Title:Information Technology Management Practices of Commercial Bank Branches in Batticaloa 1. People??™s Bank 2. Bank of Ceylon 3. Sampath Bank 4. Hatton National Bank 5. Commercial BankThe Research ProblemThe Research Questions 1.
What are the Information Technology Management Practices of Commercial Bank Branches in Batticaloa 2. What is the perceived level of support and assistance branches received from the head office 3. What is the level of effectiveness of IT services of head office at branch levelThe Research Objectives 1. To identify Information Technology Management Practices of Commercial Bank Branches in Batticaloa.
2. To measure the perceived level of support and assistance of head office at branch level 3. To measure the level of effectiveness of IT services of head office from the perspective of branch levelQuestionnairePart I 1. Do you have a separate IT department in your bank Yes/No 2. What is your structure of IT management between Head Office and bank branches Centralised/ DecentralizedPart IIBranch level IT management system 1- Very low 2- Low 3- Moderate level 4- High level 5- Very high| | |1 |2 |3 |4 |5 ||A |IT Policy | | | | | ||02 |Your level of knowledge regarding IT policy of your bank. | | | | | ||03 |Revision and updating of IT policy based on changes. | | | | | ||B |IT System Usage | | | | | ||05 |Level of head office support and involvement in handling IT related customers??™ problem.
| | | | | ||06 |Level of support and arrangement organised by the head office in handling day to day minor IT related problems at | | | | | || |branch level. | | | | | ||07 |Level of head office support and involvement in day to day major IT related problems at branch level. | | | | | ||08 |Level of head office support and involvement in managing system break down at branch level. | | | | | ||09 |Level of head office assistance and involvement in resolving technical problems in the usage of technology. | | | | | ||C |Education and Training | | | | | || |Level of training and education regarding information systems services you get from head office. | | | | | ||11 |Level of IT training employees has received in order to handle day to day IT related tasks. | | | | | ||12 |Level of on the job training or hands on experience you have received in order properly handle IS/IT/Computer System | | | | | || |in your branch. | | | | | ||13 |Level of outsourced training faculties you get in order to manage branch level IT services effectively.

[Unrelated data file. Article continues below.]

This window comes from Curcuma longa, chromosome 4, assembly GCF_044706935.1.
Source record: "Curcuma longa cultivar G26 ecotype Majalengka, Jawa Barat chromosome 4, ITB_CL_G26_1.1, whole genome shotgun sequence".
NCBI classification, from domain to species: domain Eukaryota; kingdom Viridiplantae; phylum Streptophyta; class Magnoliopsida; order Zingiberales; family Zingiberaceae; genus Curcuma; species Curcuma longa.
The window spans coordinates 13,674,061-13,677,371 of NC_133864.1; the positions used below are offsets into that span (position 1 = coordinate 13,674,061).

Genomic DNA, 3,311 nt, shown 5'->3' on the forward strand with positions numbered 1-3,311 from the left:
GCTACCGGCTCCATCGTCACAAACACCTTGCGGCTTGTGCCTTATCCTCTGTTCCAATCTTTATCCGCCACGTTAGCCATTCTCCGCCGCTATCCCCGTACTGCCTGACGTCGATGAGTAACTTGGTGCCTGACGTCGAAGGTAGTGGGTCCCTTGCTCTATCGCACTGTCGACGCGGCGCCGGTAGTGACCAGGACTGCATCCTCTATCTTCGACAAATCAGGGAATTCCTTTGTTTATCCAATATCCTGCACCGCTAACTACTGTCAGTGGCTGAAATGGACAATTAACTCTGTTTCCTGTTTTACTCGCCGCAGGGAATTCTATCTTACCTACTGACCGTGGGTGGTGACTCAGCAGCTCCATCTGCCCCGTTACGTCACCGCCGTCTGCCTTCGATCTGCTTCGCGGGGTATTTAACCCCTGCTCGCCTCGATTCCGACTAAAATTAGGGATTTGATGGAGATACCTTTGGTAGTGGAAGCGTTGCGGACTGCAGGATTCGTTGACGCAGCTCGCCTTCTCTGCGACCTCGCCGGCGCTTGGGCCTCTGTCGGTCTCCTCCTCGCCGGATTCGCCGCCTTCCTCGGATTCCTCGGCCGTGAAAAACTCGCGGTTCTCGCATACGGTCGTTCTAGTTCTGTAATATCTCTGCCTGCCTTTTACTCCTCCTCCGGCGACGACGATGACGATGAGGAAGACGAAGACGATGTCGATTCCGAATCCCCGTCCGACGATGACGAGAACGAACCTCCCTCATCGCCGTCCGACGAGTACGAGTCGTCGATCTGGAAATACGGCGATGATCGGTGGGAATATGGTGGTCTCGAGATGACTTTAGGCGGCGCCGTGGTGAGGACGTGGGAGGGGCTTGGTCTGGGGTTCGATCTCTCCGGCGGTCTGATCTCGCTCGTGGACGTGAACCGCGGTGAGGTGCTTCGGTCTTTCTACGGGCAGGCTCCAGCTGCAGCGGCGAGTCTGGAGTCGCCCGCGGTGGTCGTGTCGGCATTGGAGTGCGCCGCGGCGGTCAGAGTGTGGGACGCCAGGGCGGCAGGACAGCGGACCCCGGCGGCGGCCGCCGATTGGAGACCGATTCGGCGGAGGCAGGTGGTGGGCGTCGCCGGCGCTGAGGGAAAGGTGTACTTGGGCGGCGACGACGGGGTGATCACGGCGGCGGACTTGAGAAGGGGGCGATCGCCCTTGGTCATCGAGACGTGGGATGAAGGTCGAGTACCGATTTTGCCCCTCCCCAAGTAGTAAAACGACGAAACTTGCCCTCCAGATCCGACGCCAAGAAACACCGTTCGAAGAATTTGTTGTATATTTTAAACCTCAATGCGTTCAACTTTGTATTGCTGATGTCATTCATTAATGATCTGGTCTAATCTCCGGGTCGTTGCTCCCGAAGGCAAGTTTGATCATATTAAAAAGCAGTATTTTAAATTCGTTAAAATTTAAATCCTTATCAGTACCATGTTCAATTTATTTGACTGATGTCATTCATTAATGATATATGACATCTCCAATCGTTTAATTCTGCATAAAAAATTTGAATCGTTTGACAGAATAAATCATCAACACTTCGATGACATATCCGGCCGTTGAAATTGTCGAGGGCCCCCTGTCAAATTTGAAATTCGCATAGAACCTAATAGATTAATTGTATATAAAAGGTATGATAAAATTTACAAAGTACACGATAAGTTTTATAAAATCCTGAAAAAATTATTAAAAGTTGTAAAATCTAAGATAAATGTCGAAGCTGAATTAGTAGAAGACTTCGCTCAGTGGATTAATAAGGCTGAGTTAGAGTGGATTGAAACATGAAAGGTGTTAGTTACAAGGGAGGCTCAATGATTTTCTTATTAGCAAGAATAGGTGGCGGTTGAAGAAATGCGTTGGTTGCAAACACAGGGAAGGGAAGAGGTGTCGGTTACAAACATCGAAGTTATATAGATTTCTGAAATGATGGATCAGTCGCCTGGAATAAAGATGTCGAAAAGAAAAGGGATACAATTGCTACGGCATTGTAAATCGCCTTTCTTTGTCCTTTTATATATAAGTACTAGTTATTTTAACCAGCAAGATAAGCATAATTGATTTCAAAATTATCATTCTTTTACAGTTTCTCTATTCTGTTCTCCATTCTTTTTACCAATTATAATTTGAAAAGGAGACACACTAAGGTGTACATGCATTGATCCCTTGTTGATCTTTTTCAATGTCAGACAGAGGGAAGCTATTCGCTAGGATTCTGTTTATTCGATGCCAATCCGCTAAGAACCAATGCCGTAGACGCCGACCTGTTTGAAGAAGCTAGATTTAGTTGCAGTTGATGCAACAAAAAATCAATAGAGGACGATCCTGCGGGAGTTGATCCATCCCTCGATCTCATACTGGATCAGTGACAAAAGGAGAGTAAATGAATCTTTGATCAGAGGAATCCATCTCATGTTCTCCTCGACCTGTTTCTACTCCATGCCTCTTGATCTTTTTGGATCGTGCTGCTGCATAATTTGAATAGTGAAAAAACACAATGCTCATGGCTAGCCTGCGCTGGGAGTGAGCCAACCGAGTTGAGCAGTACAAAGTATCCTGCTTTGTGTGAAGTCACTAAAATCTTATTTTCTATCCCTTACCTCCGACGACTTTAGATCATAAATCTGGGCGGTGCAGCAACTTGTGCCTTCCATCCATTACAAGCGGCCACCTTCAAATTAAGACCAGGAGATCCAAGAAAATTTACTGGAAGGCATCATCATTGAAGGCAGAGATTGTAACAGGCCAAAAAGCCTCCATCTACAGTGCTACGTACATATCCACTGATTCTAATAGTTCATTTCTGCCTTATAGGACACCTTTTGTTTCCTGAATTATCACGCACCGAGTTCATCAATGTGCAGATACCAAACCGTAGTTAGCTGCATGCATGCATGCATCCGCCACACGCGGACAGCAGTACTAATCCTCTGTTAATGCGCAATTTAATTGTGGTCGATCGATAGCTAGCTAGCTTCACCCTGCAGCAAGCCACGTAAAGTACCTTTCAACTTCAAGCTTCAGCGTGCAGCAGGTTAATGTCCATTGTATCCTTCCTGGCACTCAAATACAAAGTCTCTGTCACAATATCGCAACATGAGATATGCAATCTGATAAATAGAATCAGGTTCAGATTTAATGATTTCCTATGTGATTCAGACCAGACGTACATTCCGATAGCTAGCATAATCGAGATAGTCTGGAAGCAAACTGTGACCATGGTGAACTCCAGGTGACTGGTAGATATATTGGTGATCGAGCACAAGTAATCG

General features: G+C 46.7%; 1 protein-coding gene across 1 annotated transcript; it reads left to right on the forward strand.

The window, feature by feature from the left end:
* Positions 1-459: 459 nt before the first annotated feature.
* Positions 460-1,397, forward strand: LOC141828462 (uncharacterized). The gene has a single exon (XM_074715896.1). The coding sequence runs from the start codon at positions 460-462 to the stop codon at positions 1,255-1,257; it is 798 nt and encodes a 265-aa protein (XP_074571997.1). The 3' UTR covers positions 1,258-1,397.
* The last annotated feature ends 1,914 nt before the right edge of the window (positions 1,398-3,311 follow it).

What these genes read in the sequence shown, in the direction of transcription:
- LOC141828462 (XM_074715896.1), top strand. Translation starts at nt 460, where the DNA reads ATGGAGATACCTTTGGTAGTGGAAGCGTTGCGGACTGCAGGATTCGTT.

| | | | | ||D |System Administration | | | | | ||15 |The timely delivery of IT services and information and technology solutions provided by the head office. | | | | | ||16 |Level of head office services and support in connection with that system changes with out interfering reliable | | | | | || |operation and availability of banking services. | | | | | ||E |IT System Maintenance | | | | | ||18 |Level of head office services and support in properly maintaining IT system outside the branch (e.
g.: ATMs | | | | | || |maintenance). | | | | | ||F |Security Management | | | | | ||20 |Level of information system auditing conducted by the head office at branch level | | | | | ||21 |Arrangement and support established by the head office to manage disaster and contingency events at branch level | | | | | || |regarding protect of business transaction and/or loss of critical data. | | | | | ||22 |The level of arrangement and support of the head office to recover quickly from disasters to protect the business | | | | | || |in the event of a systems outage, and/or loss of critical data | | | | | ||23 |Level of Security Management provided by the head office in connection with data loss and systems damage due to | | | | | || |hacking and/or theft. | | | | | ||24 |Level of support and arrangement provide by the head office in connection Virus protection (e.g.
: to protect desktops| | | | | || |and servers from damage due to virus attacks). | | | | | || | | | | | | || |level of effectiveness of IT services of head office at branch level | | | | | || |1-Very Low 2- Low 3-Moderate 4- High 5- Very High | | | | | ||1 |Level of Reliability regarding Head office IT services | | | | | ||2 |Level of Responsiveness regarding Head office IT services | | | | | ||3 |Level of Competence regarding Head office IT services | | | | | ||4 |Level of Access regarding Head office IT services | | | | | ||5 |Level of Courtesy regarding Head office IT services | | | | | | ??? Reliability ??“ Consistency of performance and dependability ??? Responsiveness ??“ Willingness/readiness of employees to provide service in timely manner ??? Competence ??“ Possession of required skills to perform service ??? Access ??“ Approach ability and ease of contact ??? Courtesy ??“ Politeness, respect, consideration, friendliness ??? Service quality ??? System quality ??? Information quality ??? Use ??? User satisfaction ??? Individual impact ??? Work group impact ??? Organizational impactDo you have IT policy at branch levelTrouble shootingHow you are handling day to day minor IT related problems at branch levelHow you are handling day to day major IT related problems at branch levelHow you are managing system break down at branch levelEnd-User Support: to resolve technical problems and assist in the usage of technology.Systems Administration:? to ensure that userids are current, access is appropriate, and that storage capacity is kept at required levels.The timely delivery of projects, information and technology solutions.TrainingLevel required training you get from head officeHow you are getting IT related training at branch levelData ManagementTypes of data management: centralised or decentralizedLevel of data protection given or ensured by the head officeIT system maintenanceIT system maintenance at branch levelDo you have information system auditingEvery three month, every six month, once a yearSystem Security aspectsHow you are dealing security matters at branch levelDisaster Recovery & Contingency Planning: to protect the business in the event of a systems outage, and/or loss of critical data.Security Management: to protect business from data loss and systems damage due to hacking and/or theft.Virus Protection: to protect desktops and servers from damage due to virus attacks.Information system changesInstallation of new system at branch levelComplete updating process of IT existing systems at branch levelChange Management: to ensure that systems changes do not interfere with reliable operation and availability.